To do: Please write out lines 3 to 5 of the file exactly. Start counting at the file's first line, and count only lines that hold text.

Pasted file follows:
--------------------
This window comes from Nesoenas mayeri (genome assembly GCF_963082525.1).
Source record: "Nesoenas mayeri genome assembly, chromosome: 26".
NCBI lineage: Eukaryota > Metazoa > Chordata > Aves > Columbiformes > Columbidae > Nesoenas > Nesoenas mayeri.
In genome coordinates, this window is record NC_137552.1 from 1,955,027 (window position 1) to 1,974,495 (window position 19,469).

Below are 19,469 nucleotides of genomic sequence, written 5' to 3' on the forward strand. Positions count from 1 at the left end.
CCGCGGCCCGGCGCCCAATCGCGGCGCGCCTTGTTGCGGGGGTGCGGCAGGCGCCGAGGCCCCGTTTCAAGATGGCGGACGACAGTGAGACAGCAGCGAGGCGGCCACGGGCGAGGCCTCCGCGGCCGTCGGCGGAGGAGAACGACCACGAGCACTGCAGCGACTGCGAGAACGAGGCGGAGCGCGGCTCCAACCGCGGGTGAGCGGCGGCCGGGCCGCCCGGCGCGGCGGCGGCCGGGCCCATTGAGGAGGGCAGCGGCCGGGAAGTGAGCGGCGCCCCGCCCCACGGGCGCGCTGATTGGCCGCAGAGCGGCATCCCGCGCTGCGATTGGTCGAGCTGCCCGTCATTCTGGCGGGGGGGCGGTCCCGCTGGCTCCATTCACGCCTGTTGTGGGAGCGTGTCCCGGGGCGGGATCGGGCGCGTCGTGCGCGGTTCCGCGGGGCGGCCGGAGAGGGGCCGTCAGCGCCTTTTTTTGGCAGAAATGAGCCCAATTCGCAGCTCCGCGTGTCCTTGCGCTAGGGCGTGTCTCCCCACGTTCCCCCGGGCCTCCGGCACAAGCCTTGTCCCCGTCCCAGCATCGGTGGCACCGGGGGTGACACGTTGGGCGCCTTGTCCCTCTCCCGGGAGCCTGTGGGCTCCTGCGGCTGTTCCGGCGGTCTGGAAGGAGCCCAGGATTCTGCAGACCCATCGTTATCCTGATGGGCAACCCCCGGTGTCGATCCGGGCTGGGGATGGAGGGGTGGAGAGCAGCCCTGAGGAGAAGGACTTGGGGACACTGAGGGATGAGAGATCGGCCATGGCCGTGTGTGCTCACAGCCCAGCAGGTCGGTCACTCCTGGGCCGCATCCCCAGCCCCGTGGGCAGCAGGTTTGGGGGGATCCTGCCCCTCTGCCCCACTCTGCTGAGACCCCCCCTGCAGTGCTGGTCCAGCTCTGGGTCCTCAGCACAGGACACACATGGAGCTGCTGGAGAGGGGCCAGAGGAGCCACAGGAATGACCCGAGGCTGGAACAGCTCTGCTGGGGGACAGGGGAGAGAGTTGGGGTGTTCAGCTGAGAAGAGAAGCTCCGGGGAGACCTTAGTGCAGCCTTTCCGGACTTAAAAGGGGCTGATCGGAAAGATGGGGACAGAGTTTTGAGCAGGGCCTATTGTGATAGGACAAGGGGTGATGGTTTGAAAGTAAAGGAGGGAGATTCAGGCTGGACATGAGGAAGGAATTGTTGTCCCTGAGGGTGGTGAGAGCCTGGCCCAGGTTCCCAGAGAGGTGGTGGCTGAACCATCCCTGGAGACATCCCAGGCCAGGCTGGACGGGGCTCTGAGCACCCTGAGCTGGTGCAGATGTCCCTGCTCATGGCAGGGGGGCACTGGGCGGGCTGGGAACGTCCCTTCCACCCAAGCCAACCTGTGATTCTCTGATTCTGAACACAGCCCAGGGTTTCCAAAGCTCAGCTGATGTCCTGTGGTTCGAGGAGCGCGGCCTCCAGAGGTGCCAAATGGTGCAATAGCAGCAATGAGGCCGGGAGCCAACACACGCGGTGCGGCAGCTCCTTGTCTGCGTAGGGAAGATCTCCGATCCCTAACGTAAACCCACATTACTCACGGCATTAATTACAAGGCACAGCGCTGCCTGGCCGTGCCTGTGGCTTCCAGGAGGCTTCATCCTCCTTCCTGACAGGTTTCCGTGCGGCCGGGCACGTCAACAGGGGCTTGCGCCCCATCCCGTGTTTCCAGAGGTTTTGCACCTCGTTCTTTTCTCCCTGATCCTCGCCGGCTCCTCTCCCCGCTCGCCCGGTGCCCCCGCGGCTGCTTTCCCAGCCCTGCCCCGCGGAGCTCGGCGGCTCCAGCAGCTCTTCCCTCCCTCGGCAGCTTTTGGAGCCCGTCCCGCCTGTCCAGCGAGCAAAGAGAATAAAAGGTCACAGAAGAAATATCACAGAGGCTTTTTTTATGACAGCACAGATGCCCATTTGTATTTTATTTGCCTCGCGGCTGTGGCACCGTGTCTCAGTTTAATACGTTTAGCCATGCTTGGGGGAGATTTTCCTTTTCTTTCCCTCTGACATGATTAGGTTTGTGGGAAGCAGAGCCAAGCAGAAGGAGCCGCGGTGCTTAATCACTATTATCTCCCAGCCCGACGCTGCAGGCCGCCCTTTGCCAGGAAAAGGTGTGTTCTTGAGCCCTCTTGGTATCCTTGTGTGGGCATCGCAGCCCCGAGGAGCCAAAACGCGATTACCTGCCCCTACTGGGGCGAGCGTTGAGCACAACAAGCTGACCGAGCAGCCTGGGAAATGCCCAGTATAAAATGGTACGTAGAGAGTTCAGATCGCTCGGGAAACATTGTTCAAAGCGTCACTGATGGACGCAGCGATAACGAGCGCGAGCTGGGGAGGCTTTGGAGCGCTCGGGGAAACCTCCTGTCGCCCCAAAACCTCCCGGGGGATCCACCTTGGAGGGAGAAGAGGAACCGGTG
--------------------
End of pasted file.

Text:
NCBI lineage: Eukaryota > Metazoa > Chordata > Aves > Columbiformes > Columbidae > Nesoenas > Nesoenas mayeri.
In genome coordinates, this window is record NC_137552.1 from 1,955,027 (window position 1) to 1,974,495 (window position 19,469).

Below are 19,469 nucleotides of genomic sequence, written 5' to 3' on the forward strand. Positions count from 1 at the left end.